UWSpace will be migrating to a new version of its software from July 29th to August 1st. UWSpace will be offline for all UW community members during this time.

Show simple item record

dc.contributor.authorHart, Andrew
dc.date.accessioned2023-09-20 14:49:17 (GMT)
dc.date.available2023-09-20 14:49:17 (GMT)
dc.description.abstractThis work focuses on Parkinson's disease (PD), a neurodegenerative disease characterized by the production of Lewy bodies in the brain, resulting in the degeneration of dopaminergic nigrostriatal neurons. A common and debilitating symptom of PD is Freezing of Gait (FoG), which is described as a sudden, episodic inability to make forward progress while walking despite the intention to do so. FoG can lead to falls and difficulties in everyday tasks, especially mobility. Conventional PD treatments have a variable impact on mitigating FoG due to large heterogeneity within the freezing population, necessitating active monitoring of an individual's FoG severity. This study aims to aid the development of active FoG severity monitoring using wearable sensors and machine learning. Specifically, it explores the ternary (3-class) domain of FOG classification (akinetic, kinetic, and no FoG), which has not been extensively studied before. Specific objectives of this thesis comprises of: identifying suitable datasets, selecting and optimizing machine learning models, evaluating model performance on participants, and identifying potential applications based on observed results. Two datasets were considered for this study, including the Sydney dataset collected by Goh et al. at the University of Sydney in Australia, and the publicly-available MJFF dataset comprising multiple collections of data from various groups. The Sydney dataset consists of 10 participants completing the Ziegler protocol in their "ON'' and "OFF'' medication states while equipped with a tri-axial inertial measurement unit (IMU) on their sternum, lumbar, and bilateral feet. Throughout this dataset, there was a total of 24.9% of the time spent in an akinetic freeze and 8.87% of the time spent in a kinetic freeze. As for the MJFF dataset, it was comprised of 100 participants completing a similar Ziegler protocol and an alternative DeFOG protocol in the two medication states with a lumbar tri-axial accelerometer. In total, there were 833 trials for the Zeigler protocol in this dataset, and 91 trials for the DeFOG protocol, combining to produce a total of 1.47% of the time spent in an akinetic freeze and 12.39% of the time spent in a kinetic freeze states. For classification models, a total of seven architectures were considered, including six classical models and one deep network model. The classical models received input in the form of feature vectors, whereas the deep model utilized frequency domain signals along with a convolutional network backbone to extract information. The features included in this study were selected from establishing an initial pool, then trimming the included features down using common feature engineering techniques such as Kendalls correlation, and Minimum Redundancy - Maximum Relevance (mRMR). Additionally, all models went through a randomized grid search for the optimal hyperparameters and architecture parameters to optimize performance on the utilized datasets. Testing the models with the participant data in the Sydney dataset revealed that all classical models and the deep network model encountered challenges in ternary FoG classification compared to results in the current literature. While some models performed well for a subset of participants, mainly severe freezers, the majority of the classifiers struggled to accurately label ternary FoG bouts with many F1-scores falling below 40%. The top-performing classical model, logistic regression (LR), faced difficulties in classifying kinetic freezing and temporal accuracy. It was theorized these difficulties arose due to limited frequency domain features in the final feature set, and limited information about neighbouring windows when making inferences. While the deep model also struggled with correctly classifying the timing of the bout, to a larger extent, it had trouble differentiating between akinetic and kinetic freezing. This drop in performance is likely attributable to freeze states not achieving steady state, and/or the large heterogeneity within the population producing in manifesting akinetic and kinetic freezing (e.g., some akinetic freezes might have movement, while others are purely akinetic with no movement at all). When FoG onsets and offsets were not considered, both models demonstrated better performance in classifying severity, with the LR model predicting correct severity for seven out of ten individuals and achieving an F1-score of 76% in akinetic freezing and correctly predicting six out of ten individuals and achieving an F1-score of 60% in kinetic freezing. The deep model correctly classified the combined total severity (akinetic and kinetic percentages combined) for seven out of ten individuals and achieved an F1-score of 58%. The findings of this thesis indicate that existing models face challenges in automatically detecting ternary FoG labels. Further exploration of feature pools and architectures is warranted to enhance performance in free-living applications. Post-calibration techniques on model outputs or combining models in a majority voting system are recommended. Ultimately, this study suggests that the current use of ternary FoG classification may be better suited for severity estimates or as an annotation tool for clinicians, rather than a gold standard for free-living labels. More specifically, the models could be used to provide severity estimates in free-living conditions. These estimates could be later combined with in-clinic visits to gain a deeper understanding of an individual's disease progression. Alternatively, actual FoG bout classification can serve as a tool to expedite annotators by flagging areas of interest prior to a manual confirmation process.en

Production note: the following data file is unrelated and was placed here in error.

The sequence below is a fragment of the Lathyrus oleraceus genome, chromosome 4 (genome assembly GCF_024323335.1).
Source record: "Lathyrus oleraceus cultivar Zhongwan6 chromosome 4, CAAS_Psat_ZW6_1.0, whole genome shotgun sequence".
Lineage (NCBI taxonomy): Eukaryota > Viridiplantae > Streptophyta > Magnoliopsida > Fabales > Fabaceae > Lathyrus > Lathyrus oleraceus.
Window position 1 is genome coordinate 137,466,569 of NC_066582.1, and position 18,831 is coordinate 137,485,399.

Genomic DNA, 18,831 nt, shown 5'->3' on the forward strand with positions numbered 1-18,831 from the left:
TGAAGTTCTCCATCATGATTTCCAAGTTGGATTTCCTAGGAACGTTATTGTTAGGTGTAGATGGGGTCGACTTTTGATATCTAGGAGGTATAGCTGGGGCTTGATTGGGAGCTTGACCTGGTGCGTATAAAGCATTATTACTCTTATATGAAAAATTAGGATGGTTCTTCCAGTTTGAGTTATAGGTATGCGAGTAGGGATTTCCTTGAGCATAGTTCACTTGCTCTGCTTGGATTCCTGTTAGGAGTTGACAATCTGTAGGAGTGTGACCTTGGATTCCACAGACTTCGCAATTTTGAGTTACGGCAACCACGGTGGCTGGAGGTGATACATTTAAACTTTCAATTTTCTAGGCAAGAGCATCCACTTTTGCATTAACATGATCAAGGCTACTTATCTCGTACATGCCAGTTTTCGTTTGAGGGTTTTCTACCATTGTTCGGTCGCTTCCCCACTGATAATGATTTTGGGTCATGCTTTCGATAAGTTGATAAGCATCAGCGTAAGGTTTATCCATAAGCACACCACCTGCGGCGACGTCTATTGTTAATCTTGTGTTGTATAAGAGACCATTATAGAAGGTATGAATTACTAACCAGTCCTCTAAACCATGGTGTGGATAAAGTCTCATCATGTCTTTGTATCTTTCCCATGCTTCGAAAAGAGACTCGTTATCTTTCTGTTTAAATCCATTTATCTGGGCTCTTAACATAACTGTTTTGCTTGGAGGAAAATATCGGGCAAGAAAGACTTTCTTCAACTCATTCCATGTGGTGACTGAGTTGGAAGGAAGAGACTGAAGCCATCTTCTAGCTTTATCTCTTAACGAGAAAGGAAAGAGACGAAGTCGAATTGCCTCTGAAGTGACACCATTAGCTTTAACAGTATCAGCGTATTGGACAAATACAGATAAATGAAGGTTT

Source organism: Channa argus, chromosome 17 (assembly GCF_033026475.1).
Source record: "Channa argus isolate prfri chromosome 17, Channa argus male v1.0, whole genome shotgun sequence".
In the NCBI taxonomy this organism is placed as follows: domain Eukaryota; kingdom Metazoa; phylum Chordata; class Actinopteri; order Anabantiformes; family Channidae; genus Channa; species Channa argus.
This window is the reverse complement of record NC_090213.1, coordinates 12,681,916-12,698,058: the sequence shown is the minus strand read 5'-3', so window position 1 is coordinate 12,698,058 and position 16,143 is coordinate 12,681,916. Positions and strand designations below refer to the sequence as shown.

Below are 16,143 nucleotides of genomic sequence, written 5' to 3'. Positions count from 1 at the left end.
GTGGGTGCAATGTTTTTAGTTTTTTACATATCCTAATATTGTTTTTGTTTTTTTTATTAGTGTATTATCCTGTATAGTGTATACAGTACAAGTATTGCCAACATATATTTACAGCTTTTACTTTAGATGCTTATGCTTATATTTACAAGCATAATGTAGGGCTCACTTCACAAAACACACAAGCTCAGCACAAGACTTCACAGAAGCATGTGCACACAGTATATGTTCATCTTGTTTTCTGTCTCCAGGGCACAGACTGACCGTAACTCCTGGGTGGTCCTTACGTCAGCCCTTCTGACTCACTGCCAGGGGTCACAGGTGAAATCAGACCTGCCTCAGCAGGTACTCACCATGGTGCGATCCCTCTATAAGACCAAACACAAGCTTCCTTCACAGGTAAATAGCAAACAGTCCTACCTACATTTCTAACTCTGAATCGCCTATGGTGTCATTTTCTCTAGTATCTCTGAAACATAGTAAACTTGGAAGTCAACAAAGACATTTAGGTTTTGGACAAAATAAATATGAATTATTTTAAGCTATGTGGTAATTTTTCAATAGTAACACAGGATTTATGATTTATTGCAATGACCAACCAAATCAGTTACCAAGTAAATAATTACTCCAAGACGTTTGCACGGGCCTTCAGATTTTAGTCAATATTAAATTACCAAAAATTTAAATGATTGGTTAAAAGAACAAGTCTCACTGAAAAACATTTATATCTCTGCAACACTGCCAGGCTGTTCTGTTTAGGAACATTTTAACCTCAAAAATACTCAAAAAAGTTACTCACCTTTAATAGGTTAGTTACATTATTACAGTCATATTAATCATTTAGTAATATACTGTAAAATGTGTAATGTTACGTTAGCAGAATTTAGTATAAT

dc.publisherUniversity of Waterlooen
dc.subjectMachine Learningen
dc.subjectFreezing of Gaiten
dc.subjectParkinson's Diseaseen
dc.subjectWearable Sensorsen
dc.titleDetecting Freezing of Gait Using Wearable Sensors and Machine Learning: Exploring Ternary Freezing of Gait Classificationen
dc.typeMaster Thesisen
uws-etd.degree.departmentMechanical and Mechatronics Engineeringen
uws-etd.degree.disciplineMechanical Engineeringen
uws-etd.degree.grantorUniversity of Waterlooen
uws-etd.degreeMaster of Applied Scienceen
uws.contributor.advisorTung, James
uws.contributor.affiliation1Faculty of Engineeringen

Files in this item


This item appears in the following Collection(s)

Show simple item record


University of Waterloo Library
200 University Avenue West
Waterloo, Ontario, Canada N2L 3G1
519 888 4883

All items in UWSpace are protected by copyright, with all rights reserved.

DSpace software

Service outages